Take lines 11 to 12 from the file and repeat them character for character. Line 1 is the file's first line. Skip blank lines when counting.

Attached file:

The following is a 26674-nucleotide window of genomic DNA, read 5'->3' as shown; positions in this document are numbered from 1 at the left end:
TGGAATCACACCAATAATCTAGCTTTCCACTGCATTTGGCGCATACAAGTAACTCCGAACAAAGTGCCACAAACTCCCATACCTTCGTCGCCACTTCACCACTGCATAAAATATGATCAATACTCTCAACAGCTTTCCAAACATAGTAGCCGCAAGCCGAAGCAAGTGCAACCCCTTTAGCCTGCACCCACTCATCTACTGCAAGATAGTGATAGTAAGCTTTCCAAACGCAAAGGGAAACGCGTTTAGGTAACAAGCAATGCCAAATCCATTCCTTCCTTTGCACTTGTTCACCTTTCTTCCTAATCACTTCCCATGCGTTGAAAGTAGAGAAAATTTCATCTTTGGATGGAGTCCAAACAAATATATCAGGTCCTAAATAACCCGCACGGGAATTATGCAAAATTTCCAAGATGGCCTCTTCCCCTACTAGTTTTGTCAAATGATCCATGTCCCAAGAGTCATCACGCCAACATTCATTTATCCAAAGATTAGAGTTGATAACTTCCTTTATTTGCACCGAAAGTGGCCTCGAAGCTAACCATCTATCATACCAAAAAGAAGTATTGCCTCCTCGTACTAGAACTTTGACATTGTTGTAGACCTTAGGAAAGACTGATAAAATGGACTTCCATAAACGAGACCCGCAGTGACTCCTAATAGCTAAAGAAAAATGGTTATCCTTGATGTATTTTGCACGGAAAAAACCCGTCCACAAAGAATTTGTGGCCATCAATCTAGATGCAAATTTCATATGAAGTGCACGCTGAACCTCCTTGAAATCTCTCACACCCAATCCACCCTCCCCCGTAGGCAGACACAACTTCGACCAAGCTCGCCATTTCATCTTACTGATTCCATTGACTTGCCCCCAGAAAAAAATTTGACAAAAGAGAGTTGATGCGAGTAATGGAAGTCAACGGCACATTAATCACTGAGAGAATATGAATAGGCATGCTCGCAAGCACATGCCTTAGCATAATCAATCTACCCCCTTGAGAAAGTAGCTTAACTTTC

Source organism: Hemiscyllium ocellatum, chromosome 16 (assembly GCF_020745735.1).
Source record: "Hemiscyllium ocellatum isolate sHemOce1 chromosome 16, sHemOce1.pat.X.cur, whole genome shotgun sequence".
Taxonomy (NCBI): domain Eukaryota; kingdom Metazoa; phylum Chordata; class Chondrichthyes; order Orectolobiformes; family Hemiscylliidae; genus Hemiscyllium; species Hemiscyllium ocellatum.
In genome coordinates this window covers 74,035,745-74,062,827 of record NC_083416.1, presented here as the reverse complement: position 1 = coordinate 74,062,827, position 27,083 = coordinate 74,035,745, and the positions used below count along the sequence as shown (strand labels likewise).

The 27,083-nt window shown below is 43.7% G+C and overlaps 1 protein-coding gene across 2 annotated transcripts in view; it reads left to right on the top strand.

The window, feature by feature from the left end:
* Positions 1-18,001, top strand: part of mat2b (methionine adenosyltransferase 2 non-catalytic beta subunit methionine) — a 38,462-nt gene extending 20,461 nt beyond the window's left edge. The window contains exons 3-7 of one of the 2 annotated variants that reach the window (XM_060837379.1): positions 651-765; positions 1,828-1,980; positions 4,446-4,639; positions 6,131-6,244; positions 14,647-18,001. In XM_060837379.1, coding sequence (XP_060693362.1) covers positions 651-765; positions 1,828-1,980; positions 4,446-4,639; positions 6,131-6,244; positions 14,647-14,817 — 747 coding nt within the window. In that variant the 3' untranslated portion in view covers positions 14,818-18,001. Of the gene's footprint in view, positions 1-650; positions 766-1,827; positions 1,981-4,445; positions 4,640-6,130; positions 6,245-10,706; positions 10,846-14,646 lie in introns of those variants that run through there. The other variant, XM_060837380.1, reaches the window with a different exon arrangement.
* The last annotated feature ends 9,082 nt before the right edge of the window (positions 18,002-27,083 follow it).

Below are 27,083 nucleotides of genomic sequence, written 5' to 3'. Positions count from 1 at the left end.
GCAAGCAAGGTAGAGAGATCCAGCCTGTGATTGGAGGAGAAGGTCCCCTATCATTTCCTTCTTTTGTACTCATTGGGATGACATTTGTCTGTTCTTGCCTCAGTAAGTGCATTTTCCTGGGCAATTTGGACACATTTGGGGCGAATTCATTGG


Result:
Below are 27,083 nucleotides of genomic sequence, written 5' to 3'. Positions count from 1 at the left end.
GCAAGCAAGGTAGAGAGATCCAGCCTGTGATTGGAGGAGAAGGTCCCCTATCATTTCCTTCTTTTGTACTCATTGGGATGACATTTGTCTGTTCTTGCCTCAGTAAGTGCATTTTCCTGGGCAATTTGGACACATTTGGGGCGAATTCATTGG